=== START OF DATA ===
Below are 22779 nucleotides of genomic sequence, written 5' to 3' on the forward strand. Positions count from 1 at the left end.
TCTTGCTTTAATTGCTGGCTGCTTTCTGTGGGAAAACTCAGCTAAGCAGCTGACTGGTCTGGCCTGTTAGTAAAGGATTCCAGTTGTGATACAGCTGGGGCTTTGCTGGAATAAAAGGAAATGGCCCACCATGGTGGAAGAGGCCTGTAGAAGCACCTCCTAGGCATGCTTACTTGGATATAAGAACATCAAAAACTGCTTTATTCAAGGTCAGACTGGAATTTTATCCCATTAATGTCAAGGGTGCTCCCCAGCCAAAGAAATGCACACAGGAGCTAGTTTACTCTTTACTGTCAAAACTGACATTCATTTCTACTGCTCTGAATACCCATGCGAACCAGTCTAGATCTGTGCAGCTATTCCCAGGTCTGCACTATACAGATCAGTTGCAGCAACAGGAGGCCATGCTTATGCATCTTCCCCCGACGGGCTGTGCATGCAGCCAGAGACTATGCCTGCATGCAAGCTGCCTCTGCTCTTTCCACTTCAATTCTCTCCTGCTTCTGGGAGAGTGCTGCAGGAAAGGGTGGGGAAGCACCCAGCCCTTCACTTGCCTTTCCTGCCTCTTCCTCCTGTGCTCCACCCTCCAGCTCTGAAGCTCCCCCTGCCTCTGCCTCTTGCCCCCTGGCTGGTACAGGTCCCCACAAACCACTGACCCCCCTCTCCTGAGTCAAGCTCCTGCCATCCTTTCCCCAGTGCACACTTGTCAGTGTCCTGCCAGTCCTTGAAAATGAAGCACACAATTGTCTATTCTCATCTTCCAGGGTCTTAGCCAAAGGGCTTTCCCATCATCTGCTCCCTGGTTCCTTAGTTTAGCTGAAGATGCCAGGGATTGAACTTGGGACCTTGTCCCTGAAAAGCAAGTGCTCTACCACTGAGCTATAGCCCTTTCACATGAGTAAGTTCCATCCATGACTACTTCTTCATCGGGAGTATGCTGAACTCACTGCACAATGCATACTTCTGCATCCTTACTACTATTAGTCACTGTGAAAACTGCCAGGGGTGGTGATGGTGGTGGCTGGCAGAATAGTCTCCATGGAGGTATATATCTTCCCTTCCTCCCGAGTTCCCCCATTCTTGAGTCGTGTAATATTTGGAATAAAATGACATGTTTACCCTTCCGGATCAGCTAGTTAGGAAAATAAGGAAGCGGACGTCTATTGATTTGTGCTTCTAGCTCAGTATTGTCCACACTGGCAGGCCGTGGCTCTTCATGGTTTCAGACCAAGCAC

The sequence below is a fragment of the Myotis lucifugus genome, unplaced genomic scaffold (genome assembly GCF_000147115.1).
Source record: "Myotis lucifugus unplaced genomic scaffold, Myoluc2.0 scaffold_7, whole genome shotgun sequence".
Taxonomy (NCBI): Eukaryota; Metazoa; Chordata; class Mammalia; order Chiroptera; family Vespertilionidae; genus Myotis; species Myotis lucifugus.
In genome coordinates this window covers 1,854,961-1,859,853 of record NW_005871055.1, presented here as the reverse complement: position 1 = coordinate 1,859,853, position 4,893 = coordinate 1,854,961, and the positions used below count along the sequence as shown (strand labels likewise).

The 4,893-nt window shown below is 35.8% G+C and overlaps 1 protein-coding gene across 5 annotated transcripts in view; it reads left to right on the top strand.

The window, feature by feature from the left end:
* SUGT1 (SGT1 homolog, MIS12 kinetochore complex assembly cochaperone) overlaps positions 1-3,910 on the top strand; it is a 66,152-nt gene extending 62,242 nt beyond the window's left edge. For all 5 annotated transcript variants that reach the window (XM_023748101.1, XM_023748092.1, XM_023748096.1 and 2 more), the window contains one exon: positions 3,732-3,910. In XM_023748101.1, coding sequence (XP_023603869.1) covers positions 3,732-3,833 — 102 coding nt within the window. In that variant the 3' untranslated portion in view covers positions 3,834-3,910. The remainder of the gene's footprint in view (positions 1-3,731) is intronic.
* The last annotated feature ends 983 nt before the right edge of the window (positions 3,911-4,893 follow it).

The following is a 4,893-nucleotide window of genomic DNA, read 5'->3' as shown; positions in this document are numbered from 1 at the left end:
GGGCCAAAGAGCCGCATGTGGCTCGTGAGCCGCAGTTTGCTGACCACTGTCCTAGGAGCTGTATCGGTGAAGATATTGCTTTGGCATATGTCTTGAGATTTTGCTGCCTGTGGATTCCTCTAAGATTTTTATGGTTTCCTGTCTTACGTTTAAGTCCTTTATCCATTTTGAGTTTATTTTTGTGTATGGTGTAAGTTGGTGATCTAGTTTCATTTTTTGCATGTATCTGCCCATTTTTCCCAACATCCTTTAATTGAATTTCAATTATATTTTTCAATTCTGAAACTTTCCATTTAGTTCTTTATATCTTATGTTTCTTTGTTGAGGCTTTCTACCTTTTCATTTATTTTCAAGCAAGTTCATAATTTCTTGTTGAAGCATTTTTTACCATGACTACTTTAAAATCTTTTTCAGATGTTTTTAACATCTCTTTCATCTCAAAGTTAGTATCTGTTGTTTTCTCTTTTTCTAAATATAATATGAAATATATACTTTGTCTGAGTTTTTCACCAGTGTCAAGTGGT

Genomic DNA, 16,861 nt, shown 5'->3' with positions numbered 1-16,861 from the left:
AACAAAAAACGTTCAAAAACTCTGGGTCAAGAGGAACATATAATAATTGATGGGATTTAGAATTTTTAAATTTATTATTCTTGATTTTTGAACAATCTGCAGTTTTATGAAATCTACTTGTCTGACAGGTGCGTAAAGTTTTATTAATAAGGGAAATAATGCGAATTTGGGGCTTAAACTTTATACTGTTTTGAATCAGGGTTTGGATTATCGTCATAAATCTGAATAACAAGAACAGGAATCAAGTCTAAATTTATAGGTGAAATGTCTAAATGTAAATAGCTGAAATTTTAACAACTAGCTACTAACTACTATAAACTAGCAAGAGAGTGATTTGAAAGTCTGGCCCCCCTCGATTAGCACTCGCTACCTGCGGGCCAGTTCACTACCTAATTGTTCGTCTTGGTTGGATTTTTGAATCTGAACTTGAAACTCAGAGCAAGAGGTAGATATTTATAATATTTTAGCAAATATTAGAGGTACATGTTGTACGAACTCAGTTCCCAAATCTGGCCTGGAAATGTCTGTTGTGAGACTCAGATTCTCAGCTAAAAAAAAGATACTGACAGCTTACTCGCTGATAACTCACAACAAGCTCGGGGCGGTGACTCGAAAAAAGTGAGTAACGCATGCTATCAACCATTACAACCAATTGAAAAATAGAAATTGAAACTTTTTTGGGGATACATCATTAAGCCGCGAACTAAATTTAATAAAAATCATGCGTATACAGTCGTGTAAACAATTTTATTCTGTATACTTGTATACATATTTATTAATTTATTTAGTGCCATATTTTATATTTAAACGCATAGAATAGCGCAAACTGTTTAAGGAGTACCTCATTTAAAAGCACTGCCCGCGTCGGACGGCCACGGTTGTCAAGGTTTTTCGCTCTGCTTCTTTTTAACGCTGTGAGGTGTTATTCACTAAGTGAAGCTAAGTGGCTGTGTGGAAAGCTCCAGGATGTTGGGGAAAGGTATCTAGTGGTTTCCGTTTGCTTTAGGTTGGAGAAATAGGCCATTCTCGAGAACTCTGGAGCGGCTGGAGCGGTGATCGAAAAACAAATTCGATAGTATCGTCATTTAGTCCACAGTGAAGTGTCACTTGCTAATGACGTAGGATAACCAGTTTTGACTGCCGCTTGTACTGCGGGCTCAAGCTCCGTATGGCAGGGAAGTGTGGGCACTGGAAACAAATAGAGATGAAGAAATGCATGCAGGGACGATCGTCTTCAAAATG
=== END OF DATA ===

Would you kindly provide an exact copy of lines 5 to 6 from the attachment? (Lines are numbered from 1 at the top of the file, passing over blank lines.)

Taxonomy (NCBI): Eukaryota; Metazoa; Chordata; class Mammalia; order Chiroptera; family Vespertilionidae; genus Myotis; species Myotis lucifugus.
In genome coordinates this window covers 1,854,961-1,859,853 of record NW_005871055.1, presented here as the reverse complement: position 1 = coordinate 1,859,853, position 4,893 = coordinate 1,854,961, and the positions used below count along the sequence as shown (strand labels likewise).